1. Inflation is still well above the 2% target – cpi is still over 3%. To embark on the biggest expansion of monetary policy under these circumstances is dangerous.
    2. Cutting rates to 0.5% will damage the mortgage market and hurt savers and pensioners yet again
    3. Printing money will not work if the banking system mechanisms are blocked. Velocity has fallen sharply so Government needs to take over direct lending to businesses. Saving the banks at all costs could bankrupt the whole country!

    It seems there is no end to the pain the Government is willing to inflict on the rest of the economy in its attempts to save the banks. The Bank of England has cut rates again – now to 0.5% – and has embarked on the modern-day equivalent of printing money. This policy debases our money. Just calling it ‘quantitative easing’ and claiming that it is not being done via printing presses, should not hide the fact that this has the same effect as ‘printing money’.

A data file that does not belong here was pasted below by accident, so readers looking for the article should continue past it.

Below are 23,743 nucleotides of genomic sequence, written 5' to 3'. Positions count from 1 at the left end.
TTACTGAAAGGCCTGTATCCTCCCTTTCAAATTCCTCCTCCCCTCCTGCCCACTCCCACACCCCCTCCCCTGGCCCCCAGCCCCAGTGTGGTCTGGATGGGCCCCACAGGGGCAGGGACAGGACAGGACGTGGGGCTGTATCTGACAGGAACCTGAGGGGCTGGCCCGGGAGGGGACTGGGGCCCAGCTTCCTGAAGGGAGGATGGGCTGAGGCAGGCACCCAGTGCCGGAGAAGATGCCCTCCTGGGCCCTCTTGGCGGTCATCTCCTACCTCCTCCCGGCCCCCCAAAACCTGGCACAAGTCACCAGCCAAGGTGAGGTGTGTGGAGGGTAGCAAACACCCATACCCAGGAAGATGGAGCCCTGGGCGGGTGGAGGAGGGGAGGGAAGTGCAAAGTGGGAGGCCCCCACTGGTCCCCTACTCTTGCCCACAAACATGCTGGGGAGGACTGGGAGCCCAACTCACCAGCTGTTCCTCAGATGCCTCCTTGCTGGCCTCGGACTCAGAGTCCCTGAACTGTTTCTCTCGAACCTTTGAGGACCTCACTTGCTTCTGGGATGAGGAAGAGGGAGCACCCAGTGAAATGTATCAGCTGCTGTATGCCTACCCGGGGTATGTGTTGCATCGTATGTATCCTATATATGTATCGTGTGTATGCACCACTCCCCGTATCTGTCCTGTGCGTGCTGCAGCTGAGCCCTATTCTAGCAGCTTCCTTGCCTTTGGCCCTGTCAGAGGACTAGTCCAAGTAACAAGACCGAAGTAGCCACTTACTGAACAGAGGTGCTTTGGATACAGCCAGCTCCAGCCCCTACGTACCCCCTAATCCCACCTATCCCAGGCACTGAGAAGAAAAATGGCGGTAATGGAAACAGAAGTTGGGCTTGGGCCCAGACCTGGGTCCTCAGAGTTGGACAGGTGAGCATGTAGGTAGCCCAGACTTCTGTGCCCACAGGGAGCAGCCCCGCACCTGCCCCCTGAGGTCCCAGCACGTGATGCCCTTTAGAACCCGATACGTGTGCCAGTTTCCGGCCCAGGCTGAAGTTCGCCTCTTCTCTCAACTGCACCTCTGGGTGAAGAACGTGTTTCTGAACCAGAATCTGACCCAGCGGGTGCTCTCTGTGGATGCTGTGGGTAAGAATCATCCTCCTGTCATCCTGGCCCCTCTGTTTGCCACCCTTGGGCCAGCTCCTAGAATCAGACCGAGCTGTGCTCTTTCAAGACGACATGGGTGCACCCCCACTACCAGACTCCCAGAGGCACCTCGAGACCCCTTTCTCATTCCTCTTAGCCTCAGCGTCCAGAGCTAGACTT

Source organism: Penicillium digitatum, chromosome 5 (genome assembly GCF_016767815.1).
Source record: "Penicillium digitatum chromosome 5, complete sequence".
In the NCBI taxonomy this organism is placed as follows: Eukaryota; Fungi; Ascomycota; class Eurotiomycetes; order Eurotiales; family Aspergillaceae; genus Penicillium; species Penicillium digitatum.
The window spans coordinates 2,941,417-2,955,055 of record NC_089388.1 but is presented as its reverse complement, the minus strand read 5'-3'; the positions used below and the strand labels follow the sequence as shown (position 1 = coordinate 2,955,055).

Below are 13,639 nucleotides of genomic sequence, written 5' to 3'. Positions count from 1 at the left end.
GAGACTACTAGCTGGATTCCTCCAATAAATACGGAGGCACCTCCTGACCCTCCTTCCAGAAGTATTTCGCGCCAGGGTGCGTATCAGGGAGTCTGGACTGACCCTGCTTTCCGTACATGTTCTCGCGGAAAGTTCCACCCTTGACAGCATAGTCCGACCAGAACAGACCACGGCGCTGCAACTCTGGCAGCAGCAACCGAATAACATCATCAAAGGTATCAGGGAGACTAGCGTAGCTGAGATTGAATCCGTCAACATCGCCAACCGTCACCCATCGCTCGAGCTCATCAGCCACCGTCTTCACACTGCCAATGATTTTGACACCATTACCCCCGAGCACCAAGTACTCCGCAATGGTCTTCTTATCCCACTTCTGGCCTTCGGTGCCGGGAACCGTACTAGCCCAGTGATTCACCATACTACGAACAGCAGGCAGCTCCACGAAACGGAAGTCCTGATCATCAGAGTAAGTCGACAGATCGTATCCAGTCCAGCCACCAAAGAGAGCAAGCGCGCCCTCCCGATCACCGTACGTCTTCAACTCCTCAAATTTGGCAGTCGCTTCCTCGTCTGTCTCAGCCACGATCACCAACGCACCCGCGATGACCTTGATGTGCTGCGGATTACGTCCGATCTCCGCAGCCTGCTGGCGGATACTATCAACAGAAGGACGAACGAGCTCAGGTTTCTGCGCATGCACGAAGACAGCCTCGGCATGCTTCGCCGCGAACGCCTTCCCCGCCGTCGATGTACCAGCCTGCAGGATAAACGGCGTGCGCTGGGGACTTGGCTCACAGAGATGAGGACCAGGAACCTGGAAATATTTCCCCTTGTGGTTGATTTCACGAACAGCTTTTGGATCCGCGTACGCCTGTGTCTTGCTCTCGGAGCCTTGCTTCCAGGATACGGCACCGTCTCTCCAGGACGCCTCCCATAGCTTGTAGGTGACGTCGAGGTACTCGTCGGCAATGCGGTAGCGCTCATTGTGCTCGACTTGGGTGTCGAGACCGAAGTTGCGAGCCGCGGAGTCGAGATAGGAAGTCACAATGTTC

Inflation, not deflation, is the greatest risk

    The excuses about needing to fight ‘deflation’ are a smokescreen. We should look at reality. Inflation is the real danger and will wipe out savings and economic prosperity if we continue on the current unprecedented path. The consumer price index is the official inflation target and it continues to run way above the 2% target, even with the economy in freefall. The retail prices index is falling faster, but that is not the official target measure and is distorted by falling mortgage rates.